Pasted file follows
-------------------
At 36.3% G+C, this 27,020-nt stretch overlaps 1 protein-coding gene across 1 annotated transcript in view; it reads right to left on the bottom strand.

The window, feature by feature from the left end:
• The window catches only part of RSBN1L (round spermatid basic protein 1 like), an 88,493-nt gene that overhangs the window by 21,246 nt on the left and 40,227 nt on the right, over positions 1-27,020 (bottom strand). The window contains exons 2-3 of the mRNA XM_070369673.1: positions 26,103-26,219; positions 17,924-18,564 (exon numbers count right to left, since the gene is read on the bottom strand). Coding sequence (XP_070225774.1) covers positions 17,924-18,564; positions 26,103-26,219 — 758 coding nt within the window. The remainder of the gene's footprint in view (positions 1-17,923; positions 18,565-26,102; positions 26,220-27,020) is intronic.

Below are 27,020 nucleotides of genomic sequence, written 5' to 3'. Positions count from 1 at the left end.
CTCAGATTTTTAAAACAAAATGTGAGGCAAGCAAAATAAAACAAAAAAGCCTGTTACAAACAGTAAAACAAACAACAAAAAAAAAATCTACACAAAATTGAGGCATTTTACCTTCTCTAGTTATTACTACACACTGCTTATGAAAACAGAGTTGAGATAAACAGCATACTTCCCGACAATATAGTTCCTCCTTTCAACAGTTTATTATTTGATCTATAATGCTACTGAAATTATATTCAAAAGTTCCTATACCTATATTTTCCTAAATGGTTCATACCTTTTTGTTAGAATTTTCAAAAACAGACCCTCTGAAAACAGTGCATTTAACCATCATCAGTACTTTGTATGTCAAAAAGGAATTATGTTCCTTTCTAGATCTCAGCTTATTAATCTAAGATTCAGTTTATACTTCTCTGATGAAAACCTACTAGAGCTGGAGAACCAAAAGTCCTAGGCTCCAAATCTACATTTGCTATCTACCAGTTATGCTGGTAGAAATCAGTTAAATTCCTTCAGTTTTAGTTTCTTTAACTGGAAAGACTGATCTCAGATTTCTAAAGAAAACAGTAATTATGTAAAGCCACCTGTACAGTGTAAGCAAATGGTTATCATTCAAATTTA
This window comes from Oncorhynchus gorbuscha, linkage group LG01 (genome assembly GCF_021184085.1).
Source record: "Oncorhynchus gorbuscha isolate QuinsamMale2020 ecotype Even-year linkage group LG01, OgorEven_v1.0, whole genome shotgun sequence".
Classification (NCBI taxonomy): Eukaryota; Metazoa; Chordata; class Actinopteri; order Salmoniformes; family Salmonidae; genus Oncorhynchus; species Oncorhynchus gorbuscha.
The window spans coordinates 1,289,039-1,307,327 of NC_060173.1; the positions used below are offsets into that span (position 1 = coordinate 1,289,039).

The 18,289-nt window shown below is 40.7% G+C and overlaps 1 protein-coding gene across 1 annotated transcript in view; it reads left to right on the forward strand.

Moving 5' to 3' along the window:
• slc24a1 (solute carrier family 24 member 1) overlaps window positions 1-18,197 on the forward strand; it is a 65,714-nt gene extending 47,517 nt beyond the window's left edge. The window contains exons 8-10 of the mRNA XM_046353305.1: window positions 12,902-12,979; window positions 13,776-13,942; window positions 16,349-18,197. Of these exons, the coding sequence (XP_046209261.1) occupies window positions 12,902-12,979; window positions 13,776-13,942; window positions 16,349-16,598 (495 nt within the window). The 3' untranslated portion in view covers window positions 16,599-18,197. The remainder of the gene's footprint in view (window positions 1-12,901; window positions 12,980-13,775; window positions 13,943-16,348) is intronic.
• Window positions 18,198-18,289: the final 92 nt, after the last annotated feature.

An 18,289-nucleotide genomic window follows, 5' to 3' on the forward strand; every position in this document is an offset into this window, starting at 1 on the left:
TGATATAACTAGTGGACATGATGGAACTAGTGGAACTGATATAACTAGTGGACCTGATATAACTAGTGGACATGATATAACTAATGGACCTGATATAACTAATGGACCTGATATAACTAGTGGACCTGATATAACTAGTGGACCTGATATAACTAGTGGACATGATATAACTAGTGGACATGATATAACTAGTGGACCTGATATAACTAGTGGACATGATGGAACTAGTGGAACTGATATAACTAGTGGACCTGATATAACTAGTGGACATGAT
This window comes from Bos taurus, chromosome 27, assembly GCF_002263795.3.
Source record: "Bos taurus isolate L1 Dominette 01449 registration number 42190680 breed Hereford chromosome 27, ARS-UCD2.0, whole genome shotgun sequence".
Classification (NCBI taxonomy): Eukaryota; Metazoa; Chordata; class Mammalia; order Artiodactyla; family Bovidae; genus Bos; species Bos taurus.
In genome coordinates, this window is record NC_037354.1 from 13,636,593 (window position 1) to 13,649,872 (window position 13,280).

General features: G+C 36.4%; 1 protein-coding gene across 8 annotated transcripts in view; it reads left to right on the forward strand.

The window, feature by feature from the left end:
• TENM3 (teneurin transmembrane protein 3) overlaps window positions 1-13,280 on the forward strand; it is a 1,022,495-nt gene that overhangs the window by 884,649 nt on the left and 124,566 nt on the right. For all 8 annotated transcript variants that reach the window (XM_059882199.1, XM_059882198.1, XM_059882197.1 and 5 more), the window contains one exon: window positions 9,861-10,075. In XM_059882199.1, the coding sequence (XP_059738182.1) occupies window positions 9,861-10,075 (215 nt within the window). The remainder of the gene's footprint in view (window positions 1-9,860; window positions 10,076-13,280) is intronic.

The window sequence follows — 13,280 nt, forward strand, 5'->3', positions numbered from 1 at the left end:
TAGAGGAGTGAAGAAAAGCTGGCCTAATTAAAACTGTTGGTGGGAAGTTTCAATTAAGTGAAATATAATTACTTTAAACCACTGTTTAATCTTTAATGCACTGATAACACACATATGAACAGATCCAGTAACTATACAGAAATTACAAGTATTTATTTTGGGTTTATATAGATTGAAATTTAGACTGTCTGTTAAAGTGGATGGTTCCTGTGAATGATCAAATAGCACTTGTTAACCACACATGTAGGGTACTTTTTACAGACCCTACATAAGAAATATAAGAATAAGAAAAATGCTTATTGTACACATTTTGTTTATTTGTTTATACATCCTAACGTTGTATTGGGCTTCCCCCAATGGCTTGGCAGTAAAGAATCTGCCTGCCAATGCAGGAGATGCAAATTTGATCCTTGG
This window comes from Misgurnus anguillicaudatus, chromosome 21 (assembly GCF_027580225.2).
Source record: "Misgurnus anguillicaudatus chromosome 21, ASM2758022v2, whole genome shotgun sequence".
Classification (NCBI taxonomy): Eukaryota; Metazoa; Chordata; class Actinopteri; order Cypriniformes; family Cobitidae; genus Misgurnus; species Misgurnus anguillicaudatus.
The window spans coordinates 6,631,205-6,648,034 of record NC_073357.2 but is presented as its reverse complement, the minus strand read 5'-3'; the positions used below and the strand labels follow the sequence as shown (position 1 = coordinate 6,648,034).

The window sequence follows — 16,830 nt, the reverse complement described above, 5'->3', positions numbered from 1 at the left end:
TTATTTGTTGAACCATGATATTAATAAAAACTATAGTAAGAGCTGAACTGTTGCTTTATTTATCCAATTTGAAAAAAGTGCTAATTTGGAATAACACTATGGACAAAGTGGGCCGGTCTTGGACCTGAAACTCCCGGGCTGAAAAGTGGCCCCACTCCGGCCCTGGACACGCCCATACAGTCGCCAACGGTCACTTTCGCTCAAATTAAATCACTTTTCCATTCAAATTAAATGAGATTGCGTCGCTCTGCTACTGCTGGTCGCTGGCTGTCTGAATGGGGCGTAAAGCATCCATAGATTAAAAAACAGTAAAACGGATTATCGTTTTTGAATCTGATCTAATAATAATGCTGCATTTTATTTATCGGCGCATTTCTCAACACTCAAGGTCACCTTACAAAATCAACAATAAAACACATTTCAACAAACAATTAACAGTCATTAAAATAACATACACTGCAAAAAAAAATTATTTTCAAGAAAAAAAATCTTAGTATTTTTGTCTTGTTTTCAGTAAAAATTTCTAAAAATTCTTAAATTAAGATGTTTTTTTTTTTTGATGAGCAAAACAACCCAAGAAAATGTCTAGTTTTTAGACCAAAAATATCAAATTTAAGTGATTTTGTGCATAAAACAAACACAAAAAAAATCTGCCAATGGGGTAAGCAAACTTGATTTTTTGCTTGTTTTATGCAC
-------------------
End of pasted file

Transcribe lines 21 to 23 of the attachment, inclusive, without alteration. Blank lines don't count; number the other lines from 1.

The window, feature by feature from the left end:
• TENM3 (teneurin transmembrane protein 3) overlaps window positions 1-13,280 on the forward strand; it is a 1,022,495-nt gene that overhangs the window by 884,649 nt on the left and 124,566 nt on the right. For all 8 annotated transcript variants that reach the window (XM_059882199.1, XM_059882198.1, XM_059882197.1 and 5 more), the window contains one exon: window positions 9,861-10,075. In XM_059882199.1, the coding sequence (XP_059738182.1) occupies window positions 9,861-10,075 (215 nt within the window). The remainder of the gene's footprint in view (window positions 1-9,860; window positions 10,076-13,280) is intronic.

The window sequence follows — 13,280 nt, forward strand, 5'->3', positions numbered from 1 at the left end: